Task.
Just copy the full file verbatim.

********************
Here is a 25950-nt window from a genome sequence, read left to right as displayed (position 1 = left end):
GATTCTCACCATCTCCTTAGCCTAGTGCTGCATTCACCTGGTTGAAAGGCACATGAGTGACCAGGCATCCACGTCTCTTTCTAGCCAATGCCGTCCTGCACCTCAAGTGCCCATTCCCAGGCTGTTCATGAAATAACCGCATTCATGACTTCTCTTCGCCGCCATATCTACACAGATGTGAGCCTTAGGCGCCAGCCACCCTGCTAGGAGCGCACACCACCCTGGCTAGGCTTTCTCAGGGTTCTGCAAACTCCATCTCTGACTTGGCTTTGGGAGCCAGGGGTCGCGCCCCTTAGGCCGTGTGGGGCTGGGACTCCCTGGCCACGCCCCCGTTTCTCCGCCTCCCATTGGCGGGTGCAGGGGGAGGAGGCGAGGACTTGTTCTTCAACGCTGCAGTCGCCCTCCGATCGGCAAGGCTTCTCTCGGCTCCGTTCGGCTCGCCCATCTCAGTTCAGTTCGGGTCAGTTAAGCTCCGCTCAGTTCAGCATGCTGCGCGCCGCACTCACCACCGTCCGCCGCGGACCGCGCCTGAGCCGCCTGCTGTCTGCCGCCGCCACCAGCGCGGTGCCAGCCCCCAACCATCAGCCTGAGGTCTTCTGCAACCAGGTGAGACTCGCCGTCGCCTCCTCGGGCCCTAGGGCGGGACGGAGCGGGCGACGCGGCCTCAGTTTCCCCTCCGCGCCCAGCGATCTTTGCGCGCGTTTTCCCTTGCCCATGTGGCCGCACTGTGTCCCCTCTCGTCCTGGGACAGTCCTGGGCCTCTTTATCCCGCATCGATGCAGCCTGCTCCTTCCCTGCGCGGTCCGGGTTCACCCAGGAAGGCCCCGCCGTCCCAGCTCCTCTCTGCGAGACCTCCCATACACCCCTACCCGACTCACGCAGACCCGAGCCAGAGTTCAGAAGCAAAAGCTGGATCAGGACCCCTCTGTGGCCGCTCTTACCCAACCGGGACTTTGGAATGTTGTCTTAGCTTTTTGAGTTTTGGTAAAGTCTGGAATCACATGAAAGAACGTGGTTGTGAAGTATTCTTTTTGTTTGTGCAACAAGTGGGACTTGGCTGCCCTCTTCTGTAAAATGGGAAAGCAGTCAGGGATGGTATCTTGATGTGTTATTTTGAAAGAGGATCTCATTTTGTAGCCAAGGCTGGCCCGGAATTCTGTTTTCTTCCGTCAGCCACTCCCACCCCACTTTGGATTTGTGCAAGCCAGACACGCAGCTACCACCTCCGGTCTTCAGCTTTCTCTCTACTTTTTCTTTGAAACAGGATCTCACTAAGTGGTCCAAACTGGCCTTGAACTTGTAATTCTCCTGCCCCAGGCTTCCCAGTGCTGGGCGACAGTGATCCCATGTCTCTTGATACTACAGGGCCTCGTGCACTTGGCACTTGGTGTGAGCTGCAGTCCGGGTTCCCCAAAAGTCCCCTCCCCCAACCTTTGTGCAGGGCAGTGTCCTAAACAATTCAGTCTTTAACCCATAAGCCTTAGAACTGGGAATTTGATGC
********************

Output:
Here is a 25950-nt window from a genome sequence, read left to right as displayed (position 1 = left end):
GATTCTCACCATCTCCTTAGCCTAGTGCTGCATTCACCTGGTTGAAAGGCACATGAGTGACCAGGCATCCACGTCTCTTTCTAGCCAATGCCGTCCTGCACCTCAAGTGCCCATTCCCAGGCTGTTCATGAAATAACCGCATTCATGACTTCTCTTCGCCGCCATATCTACACAGATGTGAGCCTTAGGCGCCAGCCACCCTGCTAGGAGCGCACACCACCCTGGCTAGGCTTTCTCAGGGTTCTGCAAACTCCATCTCTGACTTGGCTTTGGGAGCCAGGGGTCGCGCCCCTTAGGCCGTGTGGGGCTGGGACTCCCTGGCCACGCCCCCGTTTCTCCGCCTCCCATTGGCGGGTGCAGGGGGAGGAGGCGAGGACTTGTTCTTCAACGCTGCAGTCGCCCTCCGATCGGCAAGGCTTCTCTCGGCTCCGTTCGGCTCGCCCATCTCAGTTCAGTTCGGGTCAGTTAAGCTCCGCTCAGTTCAGCATGCTGCGCGCCGCACTCACCACCGTCCGCCGCGGACCGCGCCTGAGCCGCCTGCTGTCTGCCGCCGCCACCAGCGCGGTGCCAGCCCCCAACCATCAGCCTGAGGTCTTCTGCAACCAGGTGAGACTCGCCGTCGCCTCCTCGGGCCCTAGGGCGGGACGGAGCGGGCGACGCGGCCTCAGTTTCCCCTCCGCGCCCAGCGATCTTTGCGCGCGTTTTCCCTTGCCCATGTGGCCGCACTGTGTCCCCTCTCGTCCTGGGACAGTCCTGGGCCTCTTTATCCCGCATCGATGCAGCCTGCTCCTTCCCTGCGCGGTCCGGGTTCACCCAGGAAGGCCCCGCCGTCCCAGCTCCTCTCTGCGAGACCTCCCATACACCCCTACCCGACTCACGCAGACCCGAGCCAGAGTTCAGAAGCAAAAGCTGGATCAGGACCCCTCTGTGGCCGCTCTTACCCAACCGGGACTTTGGAATGTTGTCTTAGCTTTTTGAGTTTTGGTAAAGTCTGGAATCACATGAAAGAACGTGGTTGTGAAGTATTCTTTTTGTTTGTGCAACAAGTGGGACTTGGCTGCCCTCTTCTGTAAAATGGGAAAGCAGTCAGGGATGGTATCTTGATGTGTTATTTTGAAAGAGGATCTCATTTTGTAGCCAAGGCTGGCCCGGAATTCTGTTTTCTTCCGTCAGCCACTCCCACCCCACTTTGGATTTGTGCAAGCCAGACACGCAGCTACCACCTCCGGTCTTCAGCTTTCTCTCTACTTTTTCTTTGAAACAGGATCTCACTAAGTGGTCCAAACTGGCCTTGAACTTGTAATTCTCCTGCCCCAGGCTTCCCAGTGCTGGGCGACAGTGATCCCATGTCTCTTGATACTACAGGGCCTCGTGCACTTGGCACTTGGTGTGAGCTGCAGTCCGGGTTCCCCAAAAGTCCCCTCCCCCAACCTTTGTGCAGGGCAGTGTCCTAAACAATTCAGTCTTTAACCCATAAGCCTTAGAACTGGGAATTTGATGC